What Job Does Progesterone Do?

What Job Does Progesterone Do?

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Progesterone is especially important during pregnancy.

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In the part of her life between puberty and menopause, a woman experiences a monthly cycle regulated by a complex system of different hormones. One of these hormones, progesterone is especially important after ovulation in preparing the uterus for an embryo if conception occurs and in maintaining the uterus during an ensuing pregnancy.


Chemically, progesterone is a fat-soluble molecule called a steroid. During the first half of a woman's menstrual cycle, which typically takes 28 days, a structure called a follicle in the ovary produces large amounts of another female hormone, estrogen, and a small amount of progesterone.

At the middle of the cycle, an increase in a pituitary hormone called LH causes the follicle to release an egg, known as ovulation, and also causes the remaining parts of the follicle to change into a structure called a corpus luteum. Cells in the corpus luteum begin to make more and more progesterone and release it into the blood, where it reaches a maximum level around the 21st day of the cycle.

If conception doesn't occur, the progesterone level starts to fall and drops back to low levels by about day 26 of the cycle. Without conception, the corpus luteum dies, menstrual flow begins and the ovary prepares to begin the cycle again the following month.

Progesterone Functions

Progesterone exerts positive effects on several structures during the second half of the menstrual cycle. After ovulation, the egg passes into the fallopian tube, where it stays for about 80 hours and is fertilized if sperm are present. At the end of that time, rising levels of progesterone cause muscle in the tube's wall, at its junction with the uterus, to relax, allowing the egg to move into the uterus.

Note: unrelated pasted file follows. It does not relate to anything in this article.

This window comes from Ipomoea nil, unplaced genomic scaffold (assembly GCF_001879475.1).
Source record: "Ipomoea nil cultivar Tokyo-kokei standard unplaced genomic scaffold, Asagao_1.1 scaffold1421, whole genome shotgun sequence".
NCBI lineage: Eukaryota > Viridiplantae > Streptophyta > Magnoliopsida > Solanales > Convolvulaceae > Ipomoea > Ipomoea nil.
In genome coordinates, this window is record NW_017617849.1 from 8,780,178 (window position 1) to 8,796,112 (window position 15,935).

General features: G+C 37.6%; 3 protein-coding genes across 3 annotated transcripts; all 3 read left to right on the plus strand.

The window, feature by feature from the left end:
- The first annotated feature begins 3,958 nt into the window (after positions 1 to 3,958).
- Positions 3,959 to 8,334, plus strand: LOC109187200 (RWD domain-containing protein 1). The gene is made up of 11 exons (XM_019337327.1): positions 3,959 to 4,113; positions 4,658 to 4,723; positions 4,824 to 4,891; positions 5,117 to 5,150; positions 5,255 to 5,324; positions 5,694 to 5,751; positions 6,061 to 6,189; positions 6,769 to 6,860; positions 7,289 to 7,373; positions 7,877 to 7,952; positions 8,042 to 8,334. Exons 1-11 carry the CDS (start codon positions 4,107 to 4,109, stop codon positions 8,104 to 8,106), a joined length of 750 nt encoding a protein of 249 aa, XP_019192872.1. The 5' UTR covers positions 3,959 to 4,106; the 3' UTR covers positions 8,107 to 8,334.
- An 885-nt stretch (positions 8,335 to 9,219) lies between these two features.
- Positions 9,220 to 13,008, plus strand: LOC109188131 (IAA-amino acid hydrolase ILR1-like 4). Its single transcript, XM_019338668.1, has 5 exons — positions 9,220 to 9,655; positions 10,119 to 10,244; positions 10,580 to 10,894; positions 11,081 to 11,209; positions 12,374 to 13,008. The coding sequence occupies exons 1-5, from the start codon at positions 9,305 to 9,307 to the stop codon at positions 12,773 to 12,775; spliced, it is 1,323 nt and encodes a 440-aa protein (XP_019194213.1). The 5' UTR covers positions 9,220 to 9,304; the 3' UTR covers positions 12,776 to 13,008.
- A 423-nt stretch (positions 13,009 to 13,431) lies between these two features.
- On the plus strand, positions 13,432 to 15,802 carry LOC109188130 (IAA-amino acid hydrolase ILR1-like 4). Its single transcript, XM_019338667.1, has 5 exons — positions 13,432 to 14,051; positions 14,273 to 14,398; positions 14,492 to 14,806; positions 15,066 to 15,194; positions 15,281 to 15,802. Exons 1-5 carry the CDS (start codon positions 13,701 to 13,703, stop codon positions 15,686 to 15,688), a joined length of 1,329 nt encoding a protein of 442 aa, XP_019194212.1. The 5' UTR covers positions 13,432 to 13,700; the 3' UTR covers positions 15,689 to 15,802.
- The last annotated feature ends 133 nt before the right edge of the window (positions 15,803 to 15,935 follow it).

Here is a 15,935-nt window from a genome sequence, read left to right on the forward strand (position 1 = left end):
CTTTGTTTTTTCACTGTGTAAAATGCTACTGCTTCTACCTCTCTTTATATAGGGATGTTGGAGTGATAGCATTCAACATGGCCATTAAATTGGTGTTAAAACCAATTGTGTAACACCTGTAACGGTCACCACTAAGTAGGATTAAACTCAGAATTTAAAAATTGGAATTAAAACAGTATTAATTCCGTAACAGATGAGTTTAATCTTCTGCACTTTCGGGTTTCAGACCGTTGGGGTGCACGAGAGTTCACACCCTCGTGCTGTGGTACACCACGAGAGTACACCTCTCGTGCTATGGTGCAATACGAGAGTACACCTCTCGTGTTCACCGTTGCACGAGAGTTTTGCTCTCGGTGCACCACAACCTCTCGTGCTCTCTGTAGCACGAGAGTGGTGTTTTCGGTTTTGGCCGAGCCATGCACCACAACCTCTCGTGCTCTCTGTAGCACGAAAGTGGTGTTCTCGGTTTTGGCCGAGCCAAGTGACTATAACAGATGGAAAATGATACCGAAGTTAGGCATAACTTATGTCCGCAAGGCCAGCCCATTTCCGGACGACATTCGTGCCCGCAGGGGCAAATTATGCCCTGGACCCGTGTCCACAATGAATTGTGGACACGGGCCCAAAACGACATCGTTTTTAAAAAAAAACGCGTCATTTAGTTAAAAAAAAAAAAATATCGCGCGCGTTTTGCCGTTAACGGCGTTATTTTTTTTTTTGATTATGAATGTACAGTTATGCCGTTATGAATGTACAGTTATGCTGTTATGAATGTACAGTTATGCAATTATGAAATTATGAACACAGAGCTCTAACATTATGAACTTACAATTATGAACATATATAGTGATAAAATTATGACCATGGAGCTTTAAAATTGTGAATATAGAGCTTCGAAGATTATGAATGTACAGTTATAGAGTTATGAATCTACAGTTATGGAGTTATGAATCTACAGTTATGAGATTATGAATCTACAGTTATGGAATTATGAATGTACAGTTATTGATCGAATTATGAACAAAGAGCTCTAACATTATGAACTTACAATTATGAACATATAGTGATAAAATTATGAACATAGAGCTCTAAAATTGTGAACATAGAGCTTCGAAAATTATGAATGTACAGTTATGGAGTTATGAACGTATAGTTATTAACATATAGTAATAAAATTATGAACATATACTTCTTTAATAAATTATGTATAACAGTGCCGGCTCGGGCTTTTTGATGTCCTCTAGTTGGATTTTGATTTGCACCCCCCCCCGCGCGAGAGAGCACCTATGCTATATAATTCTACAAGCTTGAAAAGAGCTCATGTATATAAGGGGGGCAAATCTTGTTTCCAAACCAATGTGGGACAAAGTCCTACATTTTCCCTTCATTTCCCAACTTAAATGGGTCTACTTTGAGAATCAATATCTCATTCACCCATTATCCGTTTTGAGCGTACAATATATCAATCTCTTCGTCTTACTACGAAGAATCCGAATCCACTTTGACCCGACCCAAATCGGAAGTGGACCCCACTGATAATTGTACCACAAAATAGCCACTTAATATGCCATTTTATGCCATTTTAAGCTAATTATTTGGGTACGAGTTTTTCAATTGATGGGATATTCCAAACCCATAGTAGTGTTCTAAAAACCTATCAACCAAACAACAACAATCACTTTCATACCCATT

During the next part of the menstrual cycle, progesterone has a major effect on the uterus, which prepares to support an embryo after it implants. Progesterone inhibits contraction of the smooth muscle in the wall of the uterus, helping keep the organ relaxed in the event of a pregnancy. It also causes cells lining glands in the wall of the uterus to produce a fluid that contains carbohydrate, fat and protein, which an embryo needs for nutrition during the first trimester. If conception doesn't take place during the cycle, the corpus luteum in the ovary dies, the progesterone level falls and the uterine lining partially regresses and is shed to become part of the menstrual flow.

Pregnancy and Progesterone

If conception occurs and the embryo implants successfully in the uterine wall, the placenta develops and makes a hormone called human chorionic gonadotropin. HCG stimulates the corpus luteum in the ovary, stopping it from degenerating and helping it continue making large amounts of progesterone.

Around the 10th week of pregnancy, the placenta begins making progesterone, helping keeping the mother's blood levels up to support the uterus and growing fetus. In addition to continuing its stimulation of uterine glands, during pregnancy progesterone suppresses development of other eggs in the ovary and helps prevent early uterine contractions, while thickening uterine muscle in preparation for birth. It also stimulates uterine cells to produce compounds called growth factors that are important for fetal development and it causes uterine blood vessels to grow as the uterus enlarges. Finally, progesterone causes glands in the cervix to make an especially thick mucus that forms a plug over the uterine opening, helping to exclude bacteria.

Birth and Possible Problems

At the time of birth, when the placenta begins loosening its attachment to the uterus, the progesterone level in the mother's blood falls. This helps trigger some of the events of birth, including uterine contractions and thinning of the cervical mucus.

Sometimes, problems that arise during pregnancy might be caused by insufficient production of progesterone, either by the corpus luteum during early pregnancy, or by the placenta later in pregnancy. Low levels of progesterone can compromise the ability of the uterus to support the fetus and might contribute to a miscarriage. If placental progesterone is low later in pregnancy, this might contribute to pre-term, or premature, birth. In some cases, a doctor might recommend taking regular progesterone or a synthetic form of the hormone to supplement the body's own production.